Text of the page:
Symptoms of mild to minimal depression were associated with early indicators of heart disease in a research letter published in the Journal of the American College of Cardiology, but the study found regular exercise seems to reduce the adverse cardiovascular consequences of depression.
Depression has been linked to an increased risk of heart disease and other physical ailments, and depression is commonly associated with worse outcomes for patients with heart disease and other conditions.
In addition, as many as 20% of people hospitalized with a heart attack report symptoms of depression, while patients with heart disease have three times the risk of developing depression compared to the general population.
Researchers from Emory University Hospital in Atlanta set out to learn more about the relationship between depressive symptoms and heart disease.
They studied 965 people who were free of heart disease and who had no prior diagnosis of an affective, psychotic or anxiety disorder.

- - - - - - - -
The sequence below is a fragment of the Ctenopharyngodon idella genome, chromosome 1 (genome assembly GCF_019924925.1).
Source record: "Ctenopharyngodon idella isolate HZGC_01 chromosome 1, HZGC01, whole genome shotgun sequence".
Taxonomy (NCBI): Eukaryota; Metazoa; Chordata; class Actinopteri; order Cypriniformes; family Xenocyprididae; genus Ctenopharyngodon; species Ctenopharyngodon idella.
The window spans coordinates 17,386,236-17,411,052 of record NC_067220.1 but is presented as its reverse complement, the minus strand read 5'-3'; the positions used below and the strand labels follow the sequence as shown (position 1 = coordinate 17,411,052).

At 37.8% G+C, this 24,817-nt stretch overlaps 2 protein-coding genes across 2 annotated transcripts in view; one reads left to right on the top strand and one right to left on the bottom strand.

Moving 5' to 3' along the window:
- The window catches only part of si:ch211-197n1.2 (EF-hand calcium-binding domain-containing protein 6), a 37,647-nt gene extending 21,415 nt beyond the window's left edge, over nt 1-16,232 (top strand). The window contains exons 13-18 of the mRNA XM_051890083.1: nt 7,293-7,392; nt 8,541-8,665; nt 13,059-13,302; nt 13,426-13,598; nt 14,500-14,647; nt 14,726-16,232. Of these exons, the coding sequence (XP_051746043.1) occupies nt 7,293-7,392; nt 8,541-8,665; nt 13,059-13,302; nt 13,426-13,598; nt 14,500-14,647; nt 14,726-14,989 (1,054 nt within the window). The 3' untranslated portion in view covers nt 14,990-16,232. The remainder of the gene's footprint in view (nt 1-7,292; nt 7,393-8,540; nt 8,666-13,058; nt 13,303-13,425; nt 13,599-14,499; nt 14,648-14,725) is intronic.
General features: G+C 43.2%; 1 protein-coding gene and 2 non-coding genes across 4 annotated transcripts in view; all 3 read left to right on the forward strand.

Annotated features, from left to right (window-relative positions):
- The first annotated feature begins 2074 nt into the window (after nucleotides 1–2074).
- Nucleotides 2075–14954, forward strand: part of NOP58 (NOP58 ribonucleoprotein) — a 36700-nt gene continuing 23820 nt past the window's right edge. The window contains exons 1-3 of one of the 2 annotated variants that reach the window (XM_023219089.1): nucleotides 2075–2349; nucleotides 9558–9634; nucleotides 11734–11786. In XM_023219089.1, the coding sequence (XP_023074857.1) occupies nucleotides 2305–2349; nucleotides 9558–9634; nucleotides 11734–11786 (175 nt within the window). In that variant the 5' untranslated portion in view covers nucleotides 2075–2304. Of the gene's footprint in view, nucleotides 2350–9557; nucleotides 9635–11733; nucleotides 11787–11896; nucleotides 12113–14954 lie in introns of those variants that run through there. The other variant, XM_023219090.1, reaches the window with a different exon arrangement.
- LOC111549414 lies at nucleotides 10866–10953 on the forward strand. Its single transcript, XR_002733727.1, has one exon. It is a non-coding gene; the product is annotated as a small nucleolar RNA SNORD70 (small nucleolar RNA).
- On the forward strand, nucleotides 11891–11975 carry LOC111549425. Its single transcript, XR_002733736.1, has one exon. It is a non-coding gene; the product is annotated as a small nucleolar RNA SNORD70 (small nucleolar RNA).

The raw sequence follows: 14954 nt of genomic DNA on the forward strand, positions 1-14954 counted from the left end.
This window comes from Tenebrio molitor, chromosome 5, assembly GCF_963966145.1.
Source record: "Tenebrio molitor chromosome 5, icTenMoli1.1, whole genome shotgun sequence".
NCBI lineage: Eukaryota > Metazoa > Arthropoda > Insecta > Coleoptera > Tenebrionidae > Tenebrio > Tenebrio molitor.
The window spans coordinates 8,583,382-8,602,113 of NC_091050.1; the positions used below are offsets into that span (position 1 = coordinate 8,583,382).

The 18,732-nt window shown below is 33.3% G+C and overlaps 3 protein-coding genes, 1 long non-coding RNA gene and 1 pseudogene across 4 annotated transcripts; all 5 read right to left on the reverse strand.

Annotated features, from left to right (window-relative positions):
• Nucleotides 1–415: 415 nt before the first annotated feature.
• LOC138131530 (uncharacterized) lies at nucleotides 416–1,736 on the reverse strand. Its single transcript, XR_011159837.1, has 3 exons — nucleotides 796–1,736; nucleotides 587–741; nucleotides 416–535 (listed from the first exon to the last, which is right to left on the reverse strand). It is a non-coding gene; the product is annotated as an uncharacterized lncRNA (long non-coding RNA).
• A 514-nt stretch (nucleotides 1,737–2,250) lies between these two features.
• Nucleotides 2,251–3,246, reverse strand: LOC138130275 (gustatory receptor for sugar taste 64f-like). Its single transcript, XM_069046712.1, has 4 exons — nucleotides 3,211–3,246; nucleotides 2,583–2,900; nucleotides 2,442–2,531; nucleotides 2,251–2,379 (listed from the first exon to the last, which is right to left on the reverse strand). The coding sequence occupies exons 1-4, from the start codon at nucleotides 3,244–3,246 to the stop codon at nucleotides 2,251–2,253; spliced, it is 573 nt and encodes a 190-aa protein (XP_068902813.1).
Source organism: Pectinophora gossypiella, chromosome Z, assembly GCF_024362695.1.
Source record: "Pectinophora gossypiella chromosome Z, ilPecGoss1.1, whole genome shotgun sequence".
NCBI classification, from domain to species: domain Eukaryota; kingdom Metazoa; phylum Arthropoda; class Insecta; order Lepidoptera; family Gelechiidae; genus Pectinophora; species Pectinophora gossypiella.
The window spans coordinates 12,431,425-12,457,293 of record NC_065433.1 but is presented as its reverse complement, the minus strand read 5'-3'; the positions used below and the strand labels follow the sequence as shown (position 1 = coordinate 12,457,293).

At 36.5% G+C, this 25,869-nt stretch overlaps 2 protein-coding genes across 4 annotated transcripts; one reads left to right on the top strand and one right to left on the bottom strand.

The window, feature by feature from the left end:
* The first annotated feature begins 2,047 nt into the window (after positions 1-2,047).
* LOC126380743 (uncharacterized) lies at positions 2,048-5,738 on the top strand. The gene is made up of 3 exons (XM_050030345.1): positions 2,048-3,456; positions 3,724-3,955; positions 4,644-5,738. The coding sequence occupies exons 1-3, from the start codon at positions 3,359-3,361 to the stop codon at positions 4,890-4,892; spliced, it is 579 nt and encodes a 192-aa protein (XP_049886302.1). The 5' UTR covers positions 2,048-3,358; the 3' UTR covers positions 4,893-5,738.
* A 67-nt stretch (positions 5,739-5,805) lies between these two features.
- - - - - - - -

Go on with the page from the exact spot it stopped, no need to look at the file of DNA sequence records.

Researchers used questionnaires to evaluate patients for depression and levels of physical activity. They also looked a several early indicators of heart disease.
Researchers found arterial stiffening and inflammation–the early heart disease indicators–that accompany worsening depressive symptoms were more pronounced in people who were inactive. The indicators were less common in subjects engaging in regular physical activity.
“Our findings highlight the link between worsening depression and cardiovascular risk and support routinely assessing depression in patients to determine heart disease risk.
This research also demonstrates the positive effects of exercise for all patients, including those with depressive symptoms,” said study author Arshed A. Quyyumi, M.D., co-director of the Emory Clinical Cardiovascular Research Institute in Atlanta.
“There are many patients with heart disease who also experience depression — we need to study whether encouraging them to exercise will reduce their risk of adverse outcomes.”
News source: American College of Cardiology. The content is edited for length and style purposes.
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